What makes a super battery super?
For the proposed new Waratah Super Battery, described by the energy regulator as fulfilling a “critical need,” it’s a matter of both size and capability.
The Waratah Super Battery (WSB) project will construct a battery energy storage system (BESS) at the former Munmorah coal-fired power station at Colongra on the central coast of New South Wales.
It’s expected to be the largest battery energy storage system in the world – in terms of both storage capacity and power.
The battery was approved by the New South Wales Government in February and is on the brink of construction.
So how super is super?
The battery is approved to be 850MW with a guaranteed continuous active power capacity of at least 700MW and an energy storage capacity of 1680 MWh.
To put that into perspective, that’s roughly 125,000 times what a 1.35kWh Tesla Powerwall might store to power your home.
It will cover 16.65 hectares with 2600 containerised lithium-ion type batteries up to 3.3m high along with all the control systems, inverters, transformers and other equipment that goes with them, a 330kV switchyard and a 650m long transmission line connecting in to the Munmorah substation.
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The New South Wales Government has described the monster battery as a “giant shock absorber”.
“The Waratah Super Battery, with a capacity of 700MW, will be the largest standby network battery in the Southern Hemisphere, acting as a giant shock absorber so that transmission capacity currently kept in reserve can be freed up to transfer energy to consumers,” NSW Treasurer and Minister for Energy Matt Kean said late last year.
A scoping report for the project said the Waratah Battery was not about energy generation, or even extra storage capacity, but transmission capacity and stability as the energy landscape changed.
“For many decades, energy generation in NSW has been powered by a fleet of large coal-fired power stations and has provided reliable and abundant energy distributed across NSW,” the report said.
“Four of the States’ five existing coal-fired power stations are expected to close within the next 15 years, starting with the Liddell Power Station in 2022-2023. These power stations currently provide around three-quarters of NSW’s electricity supply and two-thirds of the capacity required to meet peak energy demand.”
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Added to this was the February 2022 announcement Australia’s largest coal-fired power plant, Eraring Power Station, would close in August 2025, about seven years earlier than originally planned.
“In response to this, the NSW Government has developed a comprehensive plan to ensure NSW continues to have reliable and affordable electricity following the closure of the Eraring Power Station,” the report said.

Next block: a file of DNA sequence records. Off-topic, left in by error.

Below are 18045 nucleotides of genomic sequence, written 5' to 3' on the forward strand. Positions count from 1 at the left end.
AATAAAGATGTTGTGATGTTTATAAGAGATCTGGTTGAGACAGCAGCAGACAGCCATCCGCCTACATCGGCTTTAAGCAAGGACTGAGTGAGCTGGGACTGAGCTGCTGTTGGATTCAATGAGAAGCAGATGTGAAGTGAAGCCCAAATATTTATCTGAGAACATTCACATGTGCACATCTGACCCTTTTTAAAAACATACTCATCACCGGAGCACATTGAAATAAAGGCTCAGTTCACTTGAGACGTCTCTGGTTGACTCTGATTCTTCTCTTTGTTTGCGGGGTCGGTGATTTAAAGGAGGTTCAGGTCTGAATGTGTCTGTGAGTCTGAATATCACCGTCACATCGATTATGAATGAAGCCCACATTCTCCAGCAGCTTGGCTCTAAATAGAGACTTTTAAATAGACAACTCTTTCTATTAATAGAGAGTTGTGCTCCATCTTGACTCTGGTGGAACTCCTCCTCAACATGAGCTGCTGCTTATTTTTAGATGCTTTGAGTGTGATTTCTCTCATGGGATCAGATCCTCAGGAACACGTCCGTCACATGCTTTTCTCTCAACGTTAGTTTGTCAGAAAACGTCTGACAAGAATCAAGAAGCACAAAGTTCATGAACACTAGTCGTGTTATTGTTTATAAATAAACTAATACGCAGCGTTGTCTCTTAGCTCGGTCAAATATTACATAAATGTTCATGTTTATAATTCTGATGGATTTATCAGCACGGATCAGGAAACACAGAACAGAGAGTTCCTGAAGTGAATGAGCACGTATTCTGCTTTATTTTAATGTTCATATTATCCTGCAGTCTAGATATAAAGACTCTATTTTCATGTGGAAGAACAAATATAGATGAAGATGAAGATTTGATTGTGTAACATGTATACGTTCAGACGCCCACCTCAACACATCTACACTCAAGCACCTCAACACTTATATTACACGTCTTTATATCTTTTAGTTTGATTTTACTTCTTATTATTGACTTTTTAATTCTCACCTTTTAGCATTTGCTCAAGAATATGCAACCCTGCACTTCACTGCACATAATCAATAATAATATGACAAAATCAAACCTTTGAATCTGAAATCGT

This plan includes the Waratah Super Battery, part of the larger Sydney Ring Project to increase transfer capacity into the critical Sydney-Newcastle-Wollongong area by about 5GW.
The project was identified as critical in the Australian Energy Market Operator’s 2022 Electricity Statement of Opportunities report update.
How does it work?
The battery is a system integrity protection scheme (SIPS).
It is designed to act as a buffer in the event of sudden power surges that might happen in a bush fire or lightning strike. When the power fails, the battery automatically charges or discharges to prevent a blackout.
The system will be operated by Transgrid, which has said the project will help ensure the energy supply to Sydney, Newcastle and Wollongong while renewable energy zones are completed.
“As part of the project we are carrying out major upgrades to existing transmission lines and substations to enable additional energy to be delivered to consumers,” Transgrid executive general manager of network Marie Jordon said in February.
“We will also develop and operate a $30 million System Integrity Protection Scheme to control the standby network battery’s activation when additional energy is required, ensuring it can respond almost instantly to any disruptions in the power system.
“Transgrid is on track to ensure the super battery, SIPS control and network upgrades are completed by mid-2025 in advance of Eraring’s earliest closure date.”
The Assessment Report for the project notes the battery will form a bridge between the traditional predictable power source of fossil fuels to “inherently variable” renewable energy sources such as wind and solar.
A tender for the battery has been awarded to Akaysha Energy, a Melbourne-based battery developer that was bought last year by US investment company BlackRock.
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Originally published by Cosmos as Work on largest super battery in the world about to get underway in NSW
Marie Low has been a journalist and communications advisor for more than 30 years. She has also worked as a media advisor to state government ministers, headed a government media department and worked within a well-regarded metropolitan communications consultancy as a senior consultant. Her family tree change brought her to Tenterfield and then Gunnedah where she now is one half of Two Cats Creative.
The Greenlight Project is a year-long look at how regional Australia is preparing for and adapting to climate change.
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